Like other schools around the country, the John Cardinal O'Connor School's instructional methods were impacted by the COVID-19 pandemic — school was online five days a week from the end of March 2020 through the end of June 2020. For the 2020-2021 school year, students were back in the classroom five days a week. In-person instruction continues today.
Many students complete their sacraments of initiation while enrolled at the school.
“Many of our students who were in public school may not have been able to participate in religious education,” Cinguina says. “Maybe because they have special needs and there wasn’t a good program for them. Maybe because they were overwhelmed by their school work, and the thought of going to after-school religious ed was overwhelming.”
The school uses service projects like toiletries collections to teach students about ways they can personally, positively impact the world around them.
A ‘completely’ replicable model
The John Cardinal O’Connor School gets a large part of its operating budget through fundraisers, according to O’Leary.
“I’m not sure whether there are other schools that embody all of the components of this school,” Archdiocese of New York superintendent of Catholic schools Michael Deegan says. “Is it worthy of replicating? Absolutely. Can it be replicated? Completely. What we’re really looking for are funding opportunities in the community and metropolitan area so we can duplicate it in other locations in the archdiocese.”
The John Cardinal O’Connor School is not the only educational opportunity for children with disabilities in the Archdiocese of New York.
Of the archdiocese’s 171 Catholic schools, seven offer programs for kids with special education needs. The Alfred E. Smith Foundation and Cabrini Health Foundation help fund those programs, according to Deegan. He says the archdiocese is actively seeking funding opportunities to grow its special education offerings.
“We’re looking to secure other grants from other organizations to help us expand from seven to 14 to 21 in the near future,” Deegan says. “We want all children to have access to a Catholic education regardless of their learning challenges.”
Deegan believes both models of schooling — settings that provide exclusively for students with disabilities and settings where children with disabilities learn along those without disabilities — are worth pursuing.
“We serve a multiplicity of children with many differentiated needs. So having the setting the John Cardinal O'Connor School provides is important for the children who need that setting. But some students' needs can be met in other schools, so it is also good to invest in the programs in those schools,” he said.
Sister Dale McDonald, vice president of public policy for the National Catholic Educational Association, told The Pillar that while it is beneficial for students with intellectual disabilities to interact daily with other kids, she could not offer a blanket assessment of whether an inclusive classroom, or a specialized environment like the John Cardinal O'Connor School, is a preferable approach.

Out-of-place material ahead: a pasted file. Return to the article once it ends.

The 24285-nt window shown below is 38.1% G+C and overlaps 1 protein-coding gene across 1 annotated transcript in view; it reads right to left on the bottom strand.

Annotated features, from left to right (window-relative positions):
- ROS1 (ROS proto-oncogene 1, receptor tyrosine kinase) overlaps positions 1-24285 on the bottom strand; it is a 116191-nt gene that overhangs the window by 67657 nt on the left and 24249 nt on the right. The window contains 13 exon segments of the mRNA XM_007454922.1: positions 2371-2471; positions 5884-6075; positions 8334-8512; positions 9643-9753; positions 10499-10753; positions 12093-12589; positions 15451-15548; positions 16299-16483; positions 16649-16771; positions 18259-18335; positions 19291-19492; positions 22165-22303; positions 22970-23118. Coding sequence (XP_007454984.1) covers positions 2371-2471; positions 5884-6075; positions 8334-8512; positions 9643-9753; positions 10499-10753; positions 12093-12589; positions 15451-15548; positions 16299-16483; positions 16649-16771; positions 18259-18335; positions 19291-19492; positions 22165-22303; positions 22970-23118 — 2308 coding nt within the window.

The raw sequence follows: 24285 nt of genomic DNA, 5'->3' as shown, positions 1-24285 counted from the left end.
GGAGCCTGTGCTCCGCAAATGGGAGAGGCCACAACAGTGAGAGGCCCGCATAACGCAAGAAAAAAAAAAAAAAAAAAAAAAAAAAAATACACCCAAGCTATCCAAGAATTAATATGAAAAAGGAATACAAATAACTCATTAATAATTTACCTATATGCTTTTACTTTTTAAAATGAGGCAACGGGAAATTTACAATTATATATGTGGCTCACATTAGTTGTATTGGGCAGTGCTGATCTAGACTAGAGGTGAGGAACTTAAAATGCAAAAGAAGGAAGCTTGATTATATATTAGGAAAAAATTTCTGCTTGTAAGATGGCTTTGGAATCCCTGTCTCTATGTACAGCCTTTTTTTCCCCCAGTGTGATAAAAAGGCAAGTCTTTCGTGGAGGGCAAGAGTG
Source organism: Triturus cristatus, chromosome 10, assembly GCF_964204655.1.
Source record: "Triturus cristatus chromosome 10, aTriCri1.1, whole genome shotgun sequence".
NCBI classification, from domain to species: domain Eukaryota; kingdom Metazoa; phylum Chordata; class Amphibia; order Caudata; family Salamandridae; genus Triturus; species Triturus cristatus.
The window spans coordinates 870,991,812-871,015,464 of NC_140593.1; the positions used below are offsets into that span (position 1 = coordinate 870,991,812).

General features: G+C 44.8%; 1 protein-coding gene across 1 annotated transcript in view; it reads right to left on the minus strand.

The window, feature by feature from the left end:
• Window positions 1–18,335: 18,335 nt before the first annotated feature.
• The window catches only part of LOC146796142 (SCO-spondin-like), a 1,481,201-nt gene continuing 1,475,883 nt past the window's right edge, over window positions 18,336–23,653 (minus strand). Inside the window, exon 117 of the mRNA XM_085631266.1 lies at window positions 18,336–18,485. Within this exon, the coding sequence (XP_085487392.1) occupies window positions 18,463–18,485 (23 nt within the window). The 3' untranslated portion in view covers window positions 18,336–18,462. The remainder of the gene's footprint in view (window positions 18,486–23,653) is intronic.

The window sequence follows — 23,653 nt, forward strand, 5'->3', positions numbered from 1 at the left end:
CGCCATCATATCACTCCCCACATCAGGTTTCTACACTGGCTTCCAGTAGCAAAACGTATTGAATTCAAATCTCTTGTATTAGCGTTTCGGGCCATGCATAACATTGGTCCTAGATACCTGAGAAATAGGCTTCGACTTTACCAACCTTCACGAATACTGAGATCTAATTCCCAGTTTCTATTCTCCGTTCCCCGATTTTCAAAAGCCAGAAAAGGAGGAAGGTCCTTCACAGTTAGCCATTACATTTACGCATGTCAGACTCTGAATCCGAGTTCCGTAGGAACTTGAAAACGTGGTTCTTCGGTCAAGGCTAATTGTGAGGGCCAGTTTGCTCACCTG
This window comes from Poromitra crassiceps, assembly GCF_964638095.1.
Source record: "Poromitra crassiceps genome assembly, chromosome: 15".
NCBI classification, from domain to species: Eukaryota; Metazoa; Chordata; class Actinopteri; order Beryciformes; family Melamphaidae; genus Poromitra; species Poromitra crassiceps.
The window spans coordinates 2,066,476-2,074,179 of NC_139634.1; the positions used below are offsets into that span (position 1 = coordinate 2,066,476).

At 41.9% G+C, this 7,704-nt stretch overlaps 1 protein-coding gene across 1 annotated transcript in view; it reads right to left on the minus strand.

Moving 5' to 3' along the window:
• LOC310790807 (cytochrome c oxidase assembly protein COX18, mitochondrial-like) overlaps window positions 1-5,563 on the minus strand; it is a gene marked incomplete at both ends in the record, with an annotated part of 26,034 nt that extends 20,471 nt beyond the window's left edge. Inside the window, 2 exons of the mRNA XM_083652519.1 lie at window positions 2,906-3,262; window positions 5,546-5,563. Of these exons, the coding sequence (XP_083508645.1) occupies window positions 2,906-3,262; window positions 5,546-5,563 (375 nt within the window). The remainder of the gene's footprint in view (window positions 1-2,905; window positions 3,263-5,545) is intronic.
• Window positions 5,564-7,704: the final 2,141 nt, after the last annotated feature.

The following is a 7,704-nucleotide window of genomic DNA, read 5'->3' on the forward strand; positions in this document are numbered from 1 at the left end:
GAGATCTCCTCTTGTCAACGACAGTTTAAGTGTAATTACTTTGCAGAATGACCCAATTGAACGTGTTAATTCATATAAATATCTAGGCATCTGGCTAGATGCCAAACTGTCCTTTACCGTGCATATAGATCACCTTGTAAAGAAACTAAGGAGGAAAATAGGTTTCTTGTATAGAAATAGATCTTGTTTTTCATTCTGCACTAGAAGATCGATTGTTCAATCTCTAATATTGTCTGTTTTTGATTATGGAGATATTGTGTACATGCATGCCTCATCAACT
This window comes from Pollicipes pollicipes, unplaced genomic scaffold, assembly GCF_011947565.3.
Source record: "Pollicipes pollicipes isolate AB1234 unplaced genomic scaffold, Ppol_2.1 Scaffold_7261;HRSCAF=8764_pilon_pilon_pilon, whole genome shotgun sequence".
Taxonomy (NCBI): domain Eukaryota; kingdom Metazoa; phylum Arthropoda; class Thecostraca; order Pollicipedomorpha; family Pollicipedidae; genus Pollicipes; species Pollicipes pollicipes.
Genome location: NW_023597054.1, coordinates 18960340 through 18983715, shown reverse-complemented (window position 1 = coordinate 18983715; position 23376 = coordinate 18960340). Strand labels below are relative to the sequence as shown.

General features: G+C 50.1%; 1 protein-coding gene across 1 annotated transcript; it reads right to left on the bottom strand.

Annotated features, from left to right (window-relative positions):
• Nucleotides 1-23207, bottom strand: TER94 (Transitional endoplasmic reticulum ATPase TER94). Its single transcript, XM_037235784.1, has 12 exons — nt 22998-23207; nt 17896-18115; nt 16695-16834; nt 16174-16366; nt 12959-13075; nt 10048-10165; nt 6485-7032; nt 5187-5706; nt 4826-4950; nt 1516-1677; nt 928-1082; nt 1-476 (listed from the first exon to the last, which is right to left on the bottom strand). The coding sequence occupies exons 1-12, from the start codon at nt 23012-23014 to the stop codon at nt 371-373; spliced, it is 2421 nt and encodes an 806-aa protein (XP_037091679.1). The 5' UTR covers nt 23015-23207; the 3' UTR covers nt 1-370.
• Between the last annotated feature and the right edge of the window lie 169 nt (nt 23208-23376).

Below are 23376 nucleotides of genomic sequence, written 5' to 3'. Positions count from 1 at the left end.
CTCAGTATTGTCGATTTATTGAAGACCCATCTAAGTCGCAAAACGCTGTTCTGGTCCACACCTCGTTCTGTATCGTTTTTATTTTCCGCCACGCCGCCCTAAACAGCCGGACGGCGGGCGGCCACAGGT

Ultimately, she said, it depends on the particular student's learning needs. She noted that under federal “least restrictive environment” regulations, students with disabilities must be educated alongside peers without disabilities to the maximum extent possible.
“Prior to the ‘60s, children with any type of disability were totally isolated, totally separated from...‘normal’ kids. But some of them didn’t need to be. People started to realize it’s a civil right not to discriminate against kids with disabilities.”
Deegan said the different choices in the archdiocese allow families to select an option that works best for their child.
“I'd like to be able to replicate JCOS and at the same time expand services to the programs that currently exist at other schools,” he said. “Given the need, I think that it is possible to do both...The sky's the limit, but it's really all about funding. The will is there. The only thing holding us back is funding.”
Funding is an issue. Tuition at the John Cardinal O’Connor School costs $16,000 per year — more than most Catholic high schools in the archdiocese. The Archdiocese of New York offers income-based financial aid to students.
“We’ve seen families get anywhere from 25% to 75% depending on the level of need,” O’Leary said. “This school year was actually the first that it was available.”
Historically, funding special education in Catholic schools has been a challenge nationwide. In 1996, a group of parents in Kansas City founded an organization called FIRE Foundation. The non-profit aims to provide children with special needs the opportunity for an inclusive education in their respective Catholic schools. A different group of parents in Washington D.C. and Baltimore started the Catholic Coalition for Special Education in 2005. Both organizations provide grants to help schools hire special educators, certify existing teachers and help families navigate the world of special education.
“[W]hen it comes to education many Catholic children with disabilities are unable to attend their parish schools due to limited resources,” coalition president Francesca Pellegrino says on the coalition’s About Us page. “This is where CCSE steps in to help parishes and their schools access the resources they need to welcome all God’s children.”
Sister McDonald says at the end of the day, most parents of children with learning disability want to see their kids treated normally at school — welcomed and well-educated.
“Hopefully another diocese or two will get together a school like (the John Cardinal O’Connor School),” McDonald said.